In late 2010, the NFL began to air a short promo during football games, which features grainy cell phone video of home audiences celebrating.
The video’s source footage, harvested from YouTube, includes scenes where members of the home audience pointed their cameras at their television screens during a game, in apparent violation of the NFL’s licensing restrictions.
Typical NFL broadcasts include the statement:
“This telecast is copyrighted by the NFL for the private use of our audience. Any other use of this telecast or any pictures, descriptions, or accounts of the game without the NFL’s consent is prohibited.”
The promo illustrates the arbitrary and capricious nature of corporate attitudes towards the distinction between “fair use” and “copyright infringement.” Commercial organizations such as late night talk shows, news broadcasts, and marketing firms routinely make use of footage that individuals produce and distribute on services like YouTube. The individuals who originate this footage are rarely credited, even in commercial broadcasts. At the same time, when individuals post commercial content to YouTube, that content is routinely removed.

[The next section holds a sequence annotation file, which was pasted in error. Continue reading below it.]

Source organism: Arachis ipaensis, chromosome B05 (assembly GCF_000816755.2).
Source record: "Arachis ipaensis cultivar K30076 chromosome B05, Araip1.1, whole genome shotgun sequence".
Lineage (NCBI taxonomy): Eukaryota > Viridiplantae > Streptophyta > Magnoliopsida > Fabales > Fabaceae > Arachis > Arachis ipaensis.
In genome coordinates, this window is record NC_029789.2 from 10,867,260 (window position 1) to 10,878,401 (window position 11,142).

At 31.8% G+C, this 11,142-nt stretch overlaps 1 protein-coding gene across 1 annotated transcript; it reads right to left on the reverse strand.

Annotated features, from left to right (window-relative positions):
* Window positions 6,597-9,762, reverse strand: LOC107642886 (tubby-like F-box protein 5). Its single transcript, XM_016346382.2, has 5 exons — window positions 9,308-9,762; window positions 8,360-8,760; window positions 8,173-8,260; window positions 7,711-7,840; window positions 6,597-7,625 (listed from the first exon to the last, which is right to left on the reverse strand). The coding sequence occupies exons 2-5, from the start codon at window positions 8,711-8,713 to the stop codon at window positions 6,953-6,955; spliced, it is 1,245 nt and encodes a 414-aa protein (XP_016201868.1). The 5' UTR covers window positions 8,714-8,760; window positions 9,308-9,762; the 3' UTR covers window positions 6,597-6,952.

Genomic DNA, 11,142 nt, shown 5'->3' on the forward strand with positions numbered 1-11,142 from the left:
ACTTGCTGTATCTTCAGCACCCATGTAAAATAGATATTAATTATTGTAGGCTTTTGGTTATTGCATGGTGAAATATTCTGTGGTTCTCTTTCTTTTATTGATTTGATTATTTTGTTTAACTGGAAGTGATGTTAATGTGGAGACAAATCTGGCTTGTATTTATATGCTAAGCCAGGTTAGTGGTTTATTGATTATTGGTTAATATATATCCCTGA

Since the passage of the Digital Millennium Copyright Act of 1998, private firms have had a powerful tool to remove content from the Internet. The DMCA provides a legal framework for the issuance of a “takedown notice” which compels an offending party to cease the distribution of infringing content. This law has, however, been widely abused by businesses, often targeting small operators who don’t have the resources to determine whether a takedown notice is valid.
In a Spring 2009 statement issued through the Telecommunications Carriers Forum, Google claimed that 57% of the DMCA takedown notices it received were sent by firms seeking to frustrate competition, and that some 37% of the received takedown notices were not valid copyright claims.
Another noteworthy feature of this promo is the use of proprietary CBS trademarks in the status bar and on the field, as this spot is broadcast by competitors to CBS, such as Fox.